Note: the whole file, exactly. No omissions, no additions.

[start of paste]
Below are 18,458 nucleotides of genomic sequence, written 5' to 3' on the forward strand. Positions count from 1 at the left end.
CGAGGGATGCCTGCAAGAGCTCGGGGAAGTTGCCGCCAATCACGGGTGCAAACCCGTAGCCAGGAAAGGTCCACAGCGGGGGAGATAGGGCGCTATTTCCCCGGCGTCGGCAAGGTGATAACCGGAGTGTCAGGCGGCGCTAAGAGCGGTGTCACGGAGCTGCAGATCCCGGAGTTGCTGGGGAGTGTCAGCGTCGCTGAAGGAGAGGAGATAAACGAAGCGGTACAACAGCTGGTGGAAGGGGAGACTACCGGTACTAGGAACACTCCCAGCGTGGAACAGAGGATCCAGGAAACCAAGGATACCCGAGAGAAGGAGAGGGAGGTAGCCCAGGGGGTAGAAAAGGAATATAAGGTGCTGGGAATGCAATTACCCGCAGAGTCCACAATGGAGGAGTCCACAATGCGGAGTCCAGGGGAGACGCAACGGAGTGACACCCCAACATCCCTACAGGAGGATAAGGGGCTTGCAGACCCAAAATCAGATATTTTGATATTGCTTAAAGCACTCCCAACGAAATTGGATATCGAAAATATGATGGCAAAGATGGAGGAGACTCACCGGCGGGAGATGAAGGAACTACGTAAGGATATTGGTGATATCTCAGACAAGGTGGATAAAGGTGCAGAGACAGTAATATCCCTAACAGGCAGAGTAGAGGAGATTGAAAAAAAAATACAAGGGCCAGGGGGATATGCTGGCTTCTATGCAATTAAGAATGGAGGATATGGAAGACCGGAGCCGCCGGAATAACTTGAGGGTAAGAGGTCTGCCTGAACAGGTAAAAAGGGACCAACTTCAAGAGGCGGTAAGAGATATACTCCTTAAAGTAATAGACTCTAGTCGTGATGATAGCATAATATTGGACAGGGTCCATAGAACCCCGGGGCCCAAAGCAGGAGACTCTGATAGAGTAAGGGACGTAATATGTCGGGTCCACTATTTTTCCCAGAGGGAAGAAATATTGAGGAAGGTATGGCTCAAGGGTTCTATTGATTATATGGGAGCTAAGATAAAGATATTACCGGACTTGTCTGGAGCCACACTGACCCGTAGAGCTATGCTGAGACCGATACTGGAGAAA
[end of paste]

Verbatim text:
Below are 18,458 nucleotides of genomic sequence, written 5' to 3' on the forward strand. Positions count from 1 at the left end.
CGAGGGATGCCTGCAAGAGCTCGGGGAAGTTGCCGCCAATCACGGGTGCAAACCCGTAGCCAGGAAAGGTCCACAGCGGGGGAGATAGGGCGCTATTTCCCCGGCGTCGGCAAGGTGATAACCGGAGTGTCAGGCGGCGCTAAGAGCGGTGTCACGGAGCTGCAGATCCCGGAGTTGCTGGGGAGTGTCAGCGTCGCTGAAGGAGAGGAGATAAACGAAGCGGTACAACAGCTGGTGGAAGGGGAGACTACCGGTACTAGGAACACTCCCAGCGTGGAACAGAGGATCCAGGAAACCAAGGATACCCGAGAGAAGGAGAGGGAGGTAGCCCAGGGGGTAGAAAAGGAATATAAGGTGCTGGGAATGCAATTACCCGCAGAGTCCACAATGGAGGAGTCCACAATGCGGAGTCCAGGGGAGACGCAACGGAGTGACACCCCAACATCCCTACAGGAGGATAAGGGGCTTGCAGACCCAAAATCAGATATTTTGATATTGCTTAAAGCACTCCCAACGAAATTGGATATCGAAAATATGATGGCAAAGATGGAGGAGACTCACCGGCGGGAGATGAAGGAACTACGTAAGGATATTGGTGATATCTCAGACAAGGTGGATAAAGGTGCAGAGACAGTAATATCCCTAACAGGCAGAGTAGAGGAGATTGAAAAAAAAATACAAGGGCCAGGGGGATATGCTGGCTTCTATGCAATTAAGAATGGAGGATATGGAAGACCGGAGCCGCCGGAATAACTTGAGGGTAAGAGGTCTGCCTGAACAGGTAAAAAGGGACCAACTTCAAGAGGCGGTAAGAGATATACTCCTTAAAGTAATAGACTCTAGTCGTGATGATAGCATAATATTGGACAGGGTCCATAGAACCCCGGGGCCCAAAGCAGGAGACTCTGATAGAGTAAGGGACGTAATATGTCGGGTCCACTATTTTTCCCAGAGGGAAGAAATATTGAGGAAGGTATGGCTCAAGGGTTCTATTGATTATATGGGAGCTAAGATAAAGATATTACCGGACTTGTCTGGAGCCACACTGACCCGTAGAGCTATGCTGAGACCGATACTGGAGAAA